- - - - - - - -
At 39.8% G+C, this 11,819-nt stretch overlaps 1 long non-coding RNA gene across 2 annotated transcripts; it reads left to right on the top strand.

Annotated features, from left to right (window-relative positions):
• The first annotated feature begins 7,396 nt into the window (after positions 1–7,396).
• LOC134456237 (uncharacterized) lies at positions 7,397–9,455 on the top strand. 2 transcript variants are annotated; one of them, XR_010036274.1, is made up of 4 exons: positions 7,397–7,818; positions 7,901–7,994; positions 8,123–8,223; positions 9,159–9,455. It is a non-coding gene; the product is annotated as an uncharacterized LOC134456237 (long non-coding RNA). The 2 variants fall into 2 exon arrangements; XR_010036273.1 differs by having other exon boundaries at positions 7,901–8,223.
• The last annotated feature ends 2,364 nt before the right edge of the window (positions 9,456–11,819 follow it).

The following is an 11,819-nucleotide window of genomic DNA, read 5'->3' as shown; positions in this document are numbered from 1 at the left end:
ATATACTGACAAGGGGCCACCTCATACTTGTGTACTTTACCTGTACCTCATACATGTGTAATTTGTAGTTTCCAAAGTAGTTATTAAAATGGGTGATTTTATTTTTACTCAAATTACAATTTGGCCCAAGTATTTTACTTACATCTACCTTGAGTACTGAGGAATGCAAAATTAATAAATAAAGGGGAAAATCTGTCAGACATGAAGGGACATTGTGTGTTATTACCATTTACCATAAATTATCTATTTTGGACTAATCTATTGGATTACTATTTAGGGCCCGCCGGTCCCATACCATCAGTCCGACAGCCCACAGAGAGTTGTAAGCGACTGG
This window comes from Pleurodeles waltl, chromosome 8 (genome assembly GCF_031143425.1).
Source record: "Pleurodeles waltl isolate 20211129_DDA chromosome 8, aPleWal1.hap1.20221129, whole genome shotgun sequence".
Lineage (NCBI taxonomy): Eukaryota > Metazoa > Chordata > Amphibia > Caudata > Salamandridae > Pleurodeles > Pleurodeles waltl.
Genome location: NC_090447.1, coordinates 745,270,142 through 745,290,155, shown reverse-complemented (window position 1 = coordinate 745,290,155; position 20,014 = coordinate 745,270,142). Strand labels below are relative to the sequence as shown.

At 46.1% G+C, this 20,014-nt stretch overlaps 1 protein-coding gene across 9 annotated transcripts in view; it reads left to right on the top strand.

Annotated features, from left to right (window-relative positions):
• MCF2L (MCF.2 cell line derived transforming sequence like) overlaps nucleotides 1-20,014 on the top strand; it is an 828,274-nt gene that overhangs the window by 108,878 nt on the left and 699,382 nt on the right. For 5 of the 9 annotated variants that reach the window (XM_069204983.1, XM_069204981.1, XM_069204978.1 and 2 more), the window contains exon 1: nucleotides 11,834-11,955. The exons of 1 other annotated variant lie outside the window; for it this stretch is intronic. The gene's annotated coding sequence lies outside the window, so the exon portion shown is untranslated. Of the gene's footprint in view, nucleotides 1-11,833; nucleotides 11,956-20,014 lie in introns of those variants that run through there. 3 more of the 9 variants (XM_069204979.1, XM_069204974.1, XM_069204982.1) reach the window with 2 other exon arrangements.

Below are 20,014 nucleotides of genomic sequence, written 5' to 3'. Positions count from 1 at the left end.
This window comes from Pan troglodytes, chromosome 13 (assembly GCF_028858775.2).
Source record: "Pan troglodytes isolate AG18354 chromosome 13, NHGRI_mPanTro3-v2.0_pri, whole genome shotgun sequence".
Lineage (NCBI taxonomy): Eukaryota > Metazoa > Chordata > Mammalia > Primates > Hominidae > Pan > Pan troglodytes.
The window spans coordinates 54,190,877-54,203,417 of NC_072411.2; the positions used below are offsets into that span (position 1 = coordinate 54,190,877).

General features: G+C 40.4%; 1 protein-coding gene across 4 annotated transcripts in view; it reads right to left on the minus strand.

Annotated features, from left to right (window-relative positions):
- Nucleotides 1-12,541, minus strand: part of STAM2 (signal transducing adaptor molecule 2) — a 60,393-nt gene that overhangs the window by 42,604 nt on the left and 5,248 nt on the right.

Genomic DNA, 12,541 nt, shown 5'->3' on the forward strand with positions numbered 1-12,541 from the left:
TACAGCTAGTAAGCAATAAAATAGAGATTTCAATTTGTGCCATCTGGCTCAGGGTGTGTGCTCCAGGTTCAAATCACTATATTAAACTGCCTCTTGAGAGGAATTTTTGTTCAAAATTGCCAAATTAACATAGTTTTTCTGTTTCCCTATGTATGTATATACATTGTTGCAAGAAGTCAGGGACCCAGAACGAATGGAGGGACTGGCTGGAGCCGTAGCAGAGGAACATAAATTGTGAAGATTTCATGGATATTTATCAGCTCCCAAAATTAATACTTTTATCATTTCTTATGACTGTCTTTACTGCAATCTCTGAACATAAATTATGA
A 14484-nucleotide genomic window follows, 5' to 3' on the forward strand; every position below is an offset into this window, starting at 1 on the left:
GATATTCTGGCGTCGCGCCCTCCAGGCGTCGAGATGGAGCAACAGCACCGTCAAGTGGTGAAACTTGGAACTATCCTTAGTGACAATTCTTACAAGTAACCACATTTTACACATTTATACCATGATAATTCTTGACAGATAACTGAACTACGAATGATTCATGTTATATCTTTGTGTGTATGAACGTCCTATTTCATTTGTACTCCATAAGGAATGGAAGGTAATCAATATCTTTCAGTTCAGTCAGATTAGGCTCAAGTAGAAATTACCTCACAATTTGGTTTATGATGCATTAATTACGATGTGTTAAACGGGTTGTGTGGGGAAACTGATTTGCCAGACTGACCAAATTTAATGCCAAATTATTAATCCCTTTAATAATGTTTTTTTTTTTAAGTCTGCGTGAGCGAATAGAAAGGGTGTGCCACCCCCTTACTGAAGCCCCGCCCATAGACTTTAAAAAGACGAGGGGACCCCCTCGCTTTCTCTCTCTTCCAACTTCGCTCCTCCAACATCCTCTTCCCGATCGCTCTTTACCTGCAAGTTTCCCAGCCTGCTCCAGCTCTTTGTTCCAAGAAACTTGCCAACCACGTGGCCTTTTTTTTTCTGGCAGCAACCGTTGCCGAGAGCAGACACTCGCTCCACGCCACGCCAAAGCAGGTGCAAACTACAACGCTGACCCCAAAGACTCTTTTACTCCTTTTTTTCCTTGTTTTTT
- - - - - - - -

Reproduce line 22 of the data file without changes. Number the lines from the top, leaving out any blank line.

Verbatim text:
- Nucleotides 1-12,541, minus strand: part of STAM2 (signal transducing adaptor molecule 2) — a 60,393-nt gene that overhangs the window by 42,604 nt on the left and 5,248 nt on the right.